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Fun and Interesting Places to Visit in Arizona

1. Boyce Thompson Arboretum State Park. Located just west of Superior, along US Hwy 60, in southeastern Arizona, about 60 miles east of Phoenix, it is the largest and oldest botanical garden in the state -- and one of the oldest west of the Mississippi. The 392-acre gardens and park are located in the Sonoran Desert, along Queen Creek and beneath the towering volcanic remnant of Picketpost Mountain -- and are home to more than 250 species of birds, as well as various mammals (deer, fox, rabbits, squirrels, and skunks), as well as reptiles. It includes a visitor's center, gift shop, picnic area, greenhouses, and a 1.5-mile loop trail through various natural areas. The arboretum was founded by William Boyce Thompson, a mine engineer, who wanted a dessert plant research center and living museum. After visiting the arboretum, consider a drive along the Gila-Pinal Scenic Byway along Hwy 60. Campgrounds are located about 7 miles away at the Oak Flat Campground in the Tonto National Forest. Official site: Boyce Thompson Arboretum State Park.

2. Chiricahua National Monument. Located in southeast Arizona, near the border with New Mexico, about 115 miles east of Tucson, this 11,985-acre "Wonderland of Rocks" awaits your visit. Visitors will find the 8-mile Bonita Canyon Scenic Drive and more than 17 miles of day-use hiking trails, as well as horse and stock trails, which provide opportunities to see extensive hoodoos and balancing rocks, the result of an immense volcanic eruption about 27 million years ago. Check out the visitor center, built by Civilian Conservation Corps (CCC) masons in the late 1930s, which includes exhibits on geology, natural history, archaeology, and cultural history -- as well as a bookstore. Two picnic areas have tables, grills, and restrooms. A visit is not complete without a stop at the historic Faraway Ranch, which was home to Swedish immigrants in the late 1800s. Limited (no hookups) camping is available in the Bonita Canyon Campground. The Chiricahua National Monument Historic Designed Landscape, covering about 80 percent of the monument, is listed on the national Register of Historic Places. Official site: Chiricahua National Monument.

3. Kofa National Wildlife Refuge. Located in southwestern Arizona, about 63 miles southeast of Quartzsite, this 665,400-acre refuge (80 percent of which is designated wilderness; second largest in the state), includes gentle foothills as well as sharp, needlepoint peaks of the Kofa mountains, and was established in 1939 for the protection of the desert bighorn sheep, which live in two ranges (the Kofa and Castle Dome Mountains). Other animals found in the refuge include birds, jackrabbits, badger, cougars, kit fox, Sonoran pronghorn, and desert tortoise. Be sure and take the Palm Canyon Trail (1-mile RT), which leads into a canyon in which you can see the California fan palm, the only native palm in Arizona. Another possible hike is up to Big Eye Canyon and view historic mining structures or spend the night in one of two historic cabins built by the Civilian Conservation Corps (CCC). The name for the refuge comes from former gold mine, King of Arizona (Kofa). It is managed by the U.S. Department of Fish & Wildlife. Official site: Kofa National Wildlife Refuge.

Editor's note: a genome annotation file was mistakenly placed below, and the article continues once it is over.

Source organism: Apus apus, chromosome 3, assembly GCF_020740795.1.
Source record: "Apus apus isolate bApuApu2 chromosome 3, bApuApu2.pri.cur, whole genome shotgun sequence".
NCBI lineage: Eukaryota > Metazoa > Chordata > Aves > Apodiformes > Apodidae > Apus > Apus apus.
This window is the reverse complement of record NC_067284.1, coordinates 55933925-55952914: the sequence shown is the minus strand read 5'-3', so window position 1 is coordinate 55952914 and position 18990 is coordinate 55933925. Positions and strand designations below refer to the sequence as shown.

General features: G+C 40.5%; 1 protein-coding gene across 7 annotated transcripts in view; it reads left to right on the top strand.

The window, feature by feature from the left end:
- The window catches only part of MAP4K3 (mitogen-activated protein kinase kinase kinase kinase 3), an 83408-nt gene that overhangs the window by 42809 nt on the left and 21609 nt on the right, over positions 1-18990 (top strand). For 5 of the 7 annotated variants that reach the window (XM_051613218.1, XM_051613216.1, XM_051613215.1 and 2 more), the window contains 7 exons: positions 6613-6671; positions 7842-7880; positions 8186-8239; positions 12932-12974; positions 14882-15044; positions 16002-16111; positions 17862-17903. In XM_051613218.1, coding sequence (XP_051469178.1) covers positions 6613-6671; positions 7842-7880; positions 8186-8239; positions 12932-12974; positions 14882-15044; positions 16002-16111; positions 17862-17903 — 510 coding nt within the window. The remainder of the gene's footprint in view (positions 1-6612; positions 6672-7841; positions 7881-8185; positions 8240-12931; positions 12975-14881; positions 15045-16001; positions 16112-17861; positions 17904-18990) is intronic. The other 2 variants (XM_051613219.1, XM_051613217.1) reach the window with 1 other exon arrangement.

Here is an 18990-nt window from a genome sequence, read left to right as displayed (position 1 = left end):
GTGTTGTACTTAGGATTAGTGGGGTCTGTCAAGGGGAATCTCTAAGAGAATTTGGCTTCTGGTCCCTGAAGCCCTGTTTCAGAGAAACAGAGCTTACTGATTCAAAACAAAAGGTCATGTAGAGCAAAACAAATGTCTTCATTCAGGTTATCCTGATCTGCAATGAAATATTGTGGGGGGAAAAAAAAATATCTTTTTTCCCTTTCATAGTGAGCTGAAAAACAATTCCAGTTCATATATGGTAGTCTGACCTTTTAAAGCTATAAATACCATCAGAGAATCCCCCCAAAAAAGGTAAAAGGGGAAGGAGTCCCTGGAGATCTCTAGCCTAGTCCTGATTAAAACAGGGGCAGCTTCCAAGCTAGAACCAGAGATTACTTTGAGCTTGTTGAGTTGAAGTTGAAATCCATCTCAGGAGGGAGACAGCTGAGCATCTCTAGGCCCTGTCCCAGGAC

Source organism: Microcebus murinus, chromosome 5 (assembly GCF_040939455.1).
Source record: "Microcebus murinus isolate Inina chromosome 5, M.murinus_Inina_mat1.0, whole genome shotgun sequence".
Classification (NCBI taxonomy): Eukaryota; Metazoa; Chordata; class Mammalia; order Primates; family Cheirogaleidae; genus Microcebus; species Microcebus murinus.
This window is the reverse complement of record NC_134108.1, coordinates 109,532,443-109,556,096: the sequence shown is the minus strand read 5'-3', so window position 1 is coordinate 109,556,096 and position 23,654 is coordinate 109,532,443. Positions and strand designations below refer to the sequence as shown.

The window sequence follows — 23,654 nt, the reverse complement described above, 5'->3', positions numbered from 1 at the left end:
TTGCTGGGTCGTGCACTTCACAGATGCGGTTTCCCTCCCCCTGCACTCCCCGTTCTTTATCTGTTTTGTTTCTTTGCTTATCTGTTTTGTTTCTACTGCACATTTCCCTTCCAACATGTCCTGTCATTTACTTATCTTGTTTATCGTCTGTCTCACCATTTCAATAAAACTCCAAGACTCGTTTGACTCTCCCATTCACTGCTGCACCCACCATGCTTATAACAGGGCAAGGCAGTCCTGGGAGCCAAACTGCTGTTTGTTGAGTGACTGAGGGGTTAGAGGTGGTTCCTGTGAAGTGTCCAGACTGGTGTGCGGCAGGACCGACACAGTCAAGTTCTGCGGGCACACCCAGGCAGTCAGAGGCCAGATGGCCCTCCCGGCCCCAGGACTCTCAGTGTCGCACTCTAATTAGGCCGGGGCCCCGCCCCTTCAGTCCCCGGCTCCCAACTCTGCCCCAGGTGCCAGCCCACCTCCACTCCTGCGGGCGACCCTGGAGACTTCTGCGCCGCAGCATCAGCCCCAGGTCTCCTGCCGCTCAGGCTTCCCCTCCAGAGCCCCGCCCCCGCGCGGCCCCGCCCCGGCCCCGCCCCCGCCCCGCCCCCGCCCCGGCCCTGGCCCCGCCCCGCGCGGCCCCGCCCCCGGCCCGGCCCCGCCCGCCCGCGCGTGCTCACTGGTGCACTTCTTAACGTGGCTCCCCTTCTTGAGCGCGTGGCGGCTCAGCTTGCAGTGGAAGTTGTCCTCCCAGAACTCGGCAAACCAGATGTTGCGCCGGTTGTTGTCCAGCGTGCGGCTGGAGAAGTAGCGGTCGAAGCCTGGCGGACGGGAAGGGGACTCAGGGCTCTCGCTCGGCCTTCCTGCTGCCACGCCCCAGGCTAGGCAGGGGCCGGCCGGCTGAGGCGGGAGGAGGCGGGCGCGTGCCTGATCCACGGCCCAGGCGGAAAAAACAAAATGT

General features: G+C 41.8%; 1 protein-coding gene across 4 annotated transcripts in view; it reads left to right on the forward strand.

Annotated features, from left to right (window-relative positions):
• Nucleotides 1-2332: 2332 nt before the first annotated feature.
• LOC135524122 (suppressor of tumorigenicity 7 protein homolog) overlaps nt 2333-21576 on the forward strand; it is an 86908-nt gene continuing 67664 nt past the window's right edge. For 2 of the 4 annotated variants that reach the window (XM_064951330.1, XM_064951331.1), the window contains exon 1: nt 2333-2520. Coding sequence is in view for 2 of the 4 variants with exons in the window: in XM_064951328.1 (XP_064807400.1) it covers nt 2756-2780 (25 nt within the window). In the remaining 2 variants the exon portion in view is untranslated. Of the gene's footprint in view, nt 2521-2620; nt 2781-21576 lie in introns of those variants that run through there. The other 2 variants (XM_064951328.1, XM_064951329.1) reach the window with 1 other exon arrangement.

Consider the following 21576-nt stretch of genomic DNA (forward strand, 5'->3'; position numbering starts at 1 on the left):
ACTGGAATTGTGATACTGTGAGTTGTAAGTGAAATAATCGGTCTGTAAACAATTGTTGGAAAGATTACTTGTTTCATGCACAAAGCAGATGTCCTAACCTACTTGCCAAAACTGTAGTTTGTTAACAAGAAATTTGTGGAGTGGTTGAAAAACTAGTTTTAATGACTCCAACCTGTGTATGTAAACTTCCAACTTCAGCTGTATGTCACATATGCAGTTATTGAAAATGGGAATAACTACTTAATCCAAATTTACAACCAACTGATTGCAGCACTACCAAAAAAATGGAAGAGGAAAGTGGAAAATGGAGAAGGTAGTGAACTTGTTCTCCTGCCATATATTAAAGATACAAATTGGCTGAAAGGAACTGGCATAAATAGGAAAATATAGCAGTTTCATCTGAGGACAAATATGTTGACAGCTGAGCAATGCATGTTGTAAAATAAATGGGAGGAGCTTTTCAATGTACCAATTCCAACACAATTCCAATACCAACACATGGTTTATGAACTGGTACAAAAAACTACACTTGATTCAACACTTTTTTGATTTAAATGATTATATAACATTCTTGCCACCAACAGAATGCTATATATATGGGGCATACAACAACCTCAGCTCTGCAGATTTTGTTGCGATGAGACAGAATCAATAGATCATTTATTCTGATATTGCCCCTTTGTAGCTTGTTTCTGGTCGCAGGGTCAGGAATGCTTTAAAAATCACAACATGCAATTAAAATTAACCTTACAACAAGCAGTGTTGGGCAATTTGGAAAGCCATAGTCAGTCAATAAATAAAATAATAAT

4. Monument Valley Navajo Tribal Park. Located on (and across) the border of eastern Arizona and Utah, this 91,000-acre Navajo park offers some of the most dramatic and mesmerizing light, rich in red hues, of clusters of vast sandstone buttes, ranging from 400 to 1,000 feet above the valley floor, as well as mesas and spires and windblown sand. The area was once a lowland basin that became a plateau. A self-guided scenic drive (along Hwy 163) of Monument Valley leads to over looks of the park's most famous formations. Definitely check out the View Hotel and Restaurant, which also includes a tent and RV campgrounds. Stop at the visitor center, which includes an extensive gift shop, and is one mile east of U.S. Hwy 163 on the Arizona-Utah border. From the visitor's center, you'll be able to see the Mitten buttes and Merrick Butte; other landmarks are only accessible by paid, guided tours. Lodging is also available outside the park in Kayenta, about 22 miles south. Official site: Monument Valley Navajo Tribal Park.

5. White Mountains. Located in the central-eastern part of the state, near the New Mexico border, part of the Colorado Plateau high country, with communities including Show Low, Pinetop-Lakeside, Greer, Springerville, Eager, and McNary, and within the Fort Apache Indian Reservation and Apache-Sitgreaves National Forest, as well as Lyman Lake State Park (which includes the 1,500-acre lake, at 6,000 feet elevation). This four-season wonderland offers a landscape similar to the Pacific Northwest, with thick forests of spruce, pine, oak, and aspen trees, as well as 400 miles of rivers and streams, and more than 50 lakes. The highest point in the range is Mount Baldy, at 11,400 feet. Visitors will find a wealth of recreational activities, lots of Ponderosa pines, and plenty of places to camp. The White Mountains Trail System is a series of 25 to 30 interconnecting, multi-use trail loops, ranging from the community of Vernon on the east and stretching to Clay Springs in the west, and including five parks (Fools Hollow Lake, Woodland Lake Park, Big Springs Environmental Study Area, and Billy Creek). Learn more: White Mountains.

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